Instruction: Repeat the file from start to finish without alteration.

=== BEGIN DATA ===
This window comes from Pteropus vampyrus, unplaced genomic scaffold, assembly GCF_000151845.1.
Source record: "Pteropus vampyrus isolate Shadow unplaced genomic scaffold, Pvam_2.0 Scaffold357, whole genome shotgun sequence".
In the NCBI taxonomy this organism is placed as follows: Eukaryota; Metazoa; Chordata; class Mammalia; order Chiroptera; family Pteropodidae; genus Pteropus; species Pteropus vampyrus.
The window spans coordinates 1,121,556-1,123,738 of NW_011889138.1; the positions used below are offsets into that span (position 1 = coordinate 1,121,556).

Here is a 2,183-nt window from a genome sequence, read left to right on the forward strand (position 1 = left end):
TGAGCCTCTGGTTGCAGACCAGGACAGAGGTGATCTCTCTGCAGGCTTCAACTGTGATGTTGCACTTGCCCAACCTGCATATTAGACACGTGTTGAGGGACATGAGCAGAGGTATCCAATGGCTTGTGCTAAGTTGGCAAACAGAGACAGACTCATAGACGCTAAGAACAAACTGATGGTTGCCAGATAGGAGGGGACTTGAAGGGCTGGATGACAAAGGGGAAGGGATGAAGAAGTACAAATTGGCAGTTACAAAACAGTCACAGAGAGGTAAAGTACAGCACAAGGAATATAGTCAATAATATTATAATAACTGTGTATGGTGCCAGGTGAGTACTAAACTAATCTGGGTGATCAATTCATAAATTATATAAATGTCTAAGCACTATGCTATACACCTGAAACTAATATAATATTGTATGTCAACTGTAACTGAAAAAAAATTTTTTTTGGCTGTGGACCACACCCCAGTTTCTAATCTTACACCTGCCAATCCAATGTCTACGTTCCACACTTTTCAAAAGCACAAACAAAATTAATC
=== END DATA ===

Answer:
This window comes from Pteropus vampyrus, unplaced genomic scaffold, assembly GCF_000151845.1.
Source record: "Pteropus vampyrus isolate Shadow unplaced genomic scaffold, Pvam_2.0 Scaffold357, whole genome shotgun sequence".
In the NCBI taxonomy this organism is placed as follows: Eukaryota; Metazoa; Chordata; class Mammalia; order Chiroptera; family Pteropodidae; genus Pteropus; species Pteropus vampyrus.
The window spans coordinates 1,121,556-1,123,738 of NW_011889138.1; the positions used below are offsets into that span (position 1 = coordinate 1,121,556).

Here is a 2,183-nt window from a genome sequence, read left to right on the forward strand (position 1 = left end):
TGAGCCTCTGGTTGCAGACCAGGACAGAGGTGATCTCTCTGCAGGCTTCAACTGTGATGTTGCACTTGCCCAACCTGCATATTAGACACGTGTTGAGGGACATGAGCAGAGGTATCCAATGGCTTGTGCTAAGTTGGCAAACAGAGACAGACTCATAGACGCTAAGAACAAACTGATGGTTGCCAGATAGGAGGGGACTTGAAGGGCTGGATGACAAAGGGGAAGGGATGAAGAAGTACAAATTGGCAGTTACAAAACAGTCACAGAGAGGTAAAGTACAGCACAAGGAATATAGTCAATAATATTATAATAACTGTGTATGGTGCCAGGTGAGTACTAAACTAATCTGGGTGATCAATTCATAAATTATATAAATGTCTAAGCACTATGCTATACACCTGAAACTAATATAATATTGTATGTCAACTGTAACTGAAAAAAAATTTTTTTTGGCTGTGGACCACACCCCAGTTTCTAATCTTACACCTGCCAATCCAATGTCTACGTTCCACACTTTTCAAAAGCACAAACAAAATTAATC